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Nuts & Bolts - Eye on Privacy : New 'Publishers' and New Self-Regulation

May 2009 By Lou Mastria
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In these harsh times, staying afloat and keeping your privacy/security programs shipshape are not givens. So, the privacy professional needs to be even more part of the conversation about strategy. This is true because many of the new data-driven opportunities in the market are occurring inside a self-regulatory environment that is evolving.

The Federal Trade Commission recently released self-regulatory guidelines on online behavioral advertising. Here are some of the highlights of what the FTC said marketers should abide by:

• Transparency and Consumer Control: Every site that collects data for behavioral advertising should provide a clear, concise, consumer-friendly and prominent statement. This statement should inform consumers that data is being collected for use in providing them with advertising about products and services tailored to their interests, and that consumers have a choice about whether their information is collected for behavioral advertising. Lastly, the FTC encouraged marketers to develop alternative methods—not necessarily just Web site-based policy statements—for providing disclosure and choice.

• Reasonable Security and Limited Data Retention for Consumer Data: Any behavioral advertising data should be afforded reasonable security based on the sensitivity of the data, nature of a company’s business operations, the particular risks a company faces and reasonable available protections.

• Affirmative Express Consent for Material Changes to Existing Privacy Promises: The FTC states that affirmative express consent is required for material changes to existing privacy promises. What this means is a company must maintain its promises pertaining to consumer data even if the company later changes its policies. The affirmative express consent should be obtained from consumers before using previously collected data in a manner materially different from the promises made at the time of collection.

• Affirmative Express Consent to (or Prohibition Against) Using Sensitive Data for Behavioral Advertising: While the FTC expressed support for developing standards that define the term “sensitive data,” the agency did state that the principle of affirmative express consent be applied to any use of sensitive data for behavioral advertising. Alternately, the commission states such data be prohibited from behavioral advertising uses.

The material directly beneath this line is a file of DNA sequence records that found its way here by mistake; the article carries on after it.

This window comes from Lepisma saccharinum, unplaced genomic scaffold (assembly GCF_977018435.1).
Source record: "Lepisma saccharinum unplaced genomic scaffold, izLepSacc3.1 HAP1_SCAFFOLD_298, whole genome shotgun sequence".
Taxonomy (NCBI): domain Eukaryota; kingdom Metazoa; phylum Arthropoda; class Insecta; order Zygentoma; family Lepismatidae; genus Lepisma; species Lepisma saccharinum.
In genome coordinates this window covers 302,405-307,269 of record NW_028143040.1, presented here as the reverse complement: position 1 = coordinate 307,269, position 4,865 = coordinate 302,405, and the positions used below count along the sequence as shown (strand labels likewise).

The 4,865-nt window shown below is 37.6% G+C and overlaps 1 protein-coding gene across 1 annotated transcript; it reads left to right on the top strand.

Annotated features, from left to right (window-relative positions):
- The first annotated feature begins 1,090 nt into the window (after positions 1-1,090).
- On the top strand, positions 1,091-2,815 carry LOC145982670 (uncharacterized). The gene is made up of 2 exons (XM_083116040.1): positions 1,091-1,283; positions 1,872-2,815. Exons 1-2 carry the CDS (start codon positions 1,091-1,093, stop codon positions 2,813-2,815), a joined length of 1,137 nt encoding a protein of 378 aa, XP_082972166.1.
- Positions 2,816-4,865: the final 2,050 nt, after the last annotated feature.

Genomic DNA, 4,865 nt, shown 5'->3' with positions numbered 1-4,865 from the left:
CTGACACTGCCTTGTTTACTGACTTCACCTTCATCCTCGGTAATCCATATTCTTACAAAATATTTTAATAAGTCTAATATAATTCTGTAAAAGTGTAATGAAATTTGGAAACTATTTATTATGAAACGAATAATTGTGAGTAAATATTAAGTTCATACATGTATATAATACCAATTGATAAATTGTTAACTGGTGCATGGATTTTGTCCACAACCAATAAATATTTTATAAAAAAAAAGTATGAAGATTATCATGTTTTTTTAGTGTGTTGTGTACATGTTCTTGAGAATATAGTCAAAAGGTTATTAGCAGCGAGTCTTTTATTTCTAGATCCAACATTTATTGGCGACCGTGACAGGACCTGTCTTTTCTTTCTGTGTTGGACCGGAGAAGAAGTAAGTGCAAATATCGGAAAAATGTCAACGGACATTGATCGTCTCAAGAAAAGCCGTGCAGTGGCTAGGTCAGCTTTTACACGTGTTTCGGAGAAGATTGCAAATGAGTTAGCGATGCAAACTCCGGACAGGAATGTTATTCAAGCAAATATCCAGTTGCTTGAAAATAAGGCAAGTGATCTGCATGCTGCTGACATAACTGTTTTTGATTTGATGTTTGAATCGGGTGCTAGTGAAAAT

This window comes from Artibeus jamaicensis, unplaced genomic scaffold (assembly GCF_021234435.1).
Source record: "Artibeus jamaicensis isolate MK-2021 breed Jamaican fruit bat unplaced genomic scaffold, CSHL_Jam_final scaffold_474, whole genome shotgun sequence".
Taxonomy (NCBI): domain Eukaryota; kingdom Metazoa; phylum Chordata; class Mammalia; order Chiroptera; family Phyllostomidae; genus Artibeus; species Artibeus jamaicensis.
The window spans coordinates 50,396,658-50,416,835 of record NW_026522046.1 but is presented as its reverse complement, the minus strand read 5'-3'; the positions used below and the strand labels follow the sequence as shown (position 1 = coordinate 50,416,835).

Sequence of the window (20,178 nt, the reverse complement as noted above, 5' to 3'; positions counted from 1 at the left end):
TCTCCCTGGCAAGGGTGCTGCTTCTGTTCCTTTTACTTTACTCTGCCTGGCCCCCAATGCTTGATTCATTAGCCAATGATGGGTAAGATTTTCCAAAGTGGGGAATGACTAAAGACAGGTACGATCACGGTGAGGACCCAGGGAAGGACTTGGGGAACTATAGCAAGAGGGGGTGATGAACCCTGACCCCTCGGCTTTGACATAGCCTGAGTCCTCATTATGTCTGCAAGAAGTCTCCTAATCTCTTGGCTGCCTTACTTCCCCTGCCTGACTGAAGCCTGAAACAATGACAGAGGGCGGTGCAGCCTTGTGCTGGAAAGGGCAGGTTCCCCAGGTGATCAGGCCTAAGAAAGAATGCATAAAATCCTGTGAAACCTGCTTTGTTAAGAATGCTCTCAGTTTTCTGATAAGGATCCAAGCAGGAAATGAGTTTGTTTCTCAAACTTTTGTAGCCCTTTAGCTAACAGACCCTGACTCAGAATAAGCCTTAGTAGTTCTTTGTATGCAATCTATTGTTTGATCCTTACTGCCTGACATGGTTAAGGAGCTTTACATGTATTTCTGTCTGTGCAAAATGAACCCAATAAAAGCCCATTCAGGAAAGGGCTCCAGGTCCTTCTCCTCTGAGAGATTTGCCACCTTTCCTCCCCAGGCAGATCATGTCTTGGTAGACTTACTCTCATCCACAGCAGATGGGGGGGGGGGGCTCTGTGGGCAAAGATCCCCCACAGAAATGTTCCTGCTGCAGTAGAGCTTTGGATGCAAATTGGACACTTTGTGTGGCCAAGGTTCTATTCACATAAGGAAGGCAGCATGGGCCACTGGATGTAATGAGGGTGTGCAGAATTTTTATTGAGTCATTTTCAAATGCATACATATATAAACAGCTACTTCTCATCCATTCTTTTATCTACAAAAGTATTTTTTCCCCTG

On the industry trade association side, the Direct Marketing Association, Interactive Advertising Bureau, American Association of Advertising Agencies, Association of National Advertisers and Better Business Bureau are working jointly on additional and forthcoming self-regulatory standards. And the Network Advertising Initiative already has updated its privacy principles with more action to come this year.

 
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COMMENTS

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Most Recent Comments:
Jim - Posted on April 28, 2009
Excellent article -- these are important things for privacy professionals to think about.

I would also submit that, while site-by-site policies and choices are the foundation, the marketing industry must also embrace aggregated systems that provide truly meaningful choices for consumers. For example, our online wizard at http://www.privacychoice.org allows consumers to opt out of nearly 50 tracking networks with a single click. Unfortunately, some networks (including some of the big ones) don't make it easy to include their opt-outs in our system, which makes me wonder if folks really "get it." It's time to recognize that big regulation is on the way unless consumers are given not just full disclosure, but truly meaningful and EASY options.
Click here to view archived comments...
Archived Comments:
Jim - Posted on April 28, 2009
Excellent article -- these are important things for privacy professionals to think about.

I would also submit that, while site-by-site policies and choices are the foundation, the marketing industry must also embrace aggregated systems that provide truly meaningful choices for consumers. For example, our online wizard at http://www.privacychoice.org allows consumers to opt out of nearly 50 tracking networks with a single click. Unfortunately, some networks (including some of the big ones) don't make it easy to include their opt-outs in our system, which makes me wonder if folks really "get it." It's time to recognize that big regulation is on the way unless consumers are given not just full disclosure, but truly meaningful and EASY options.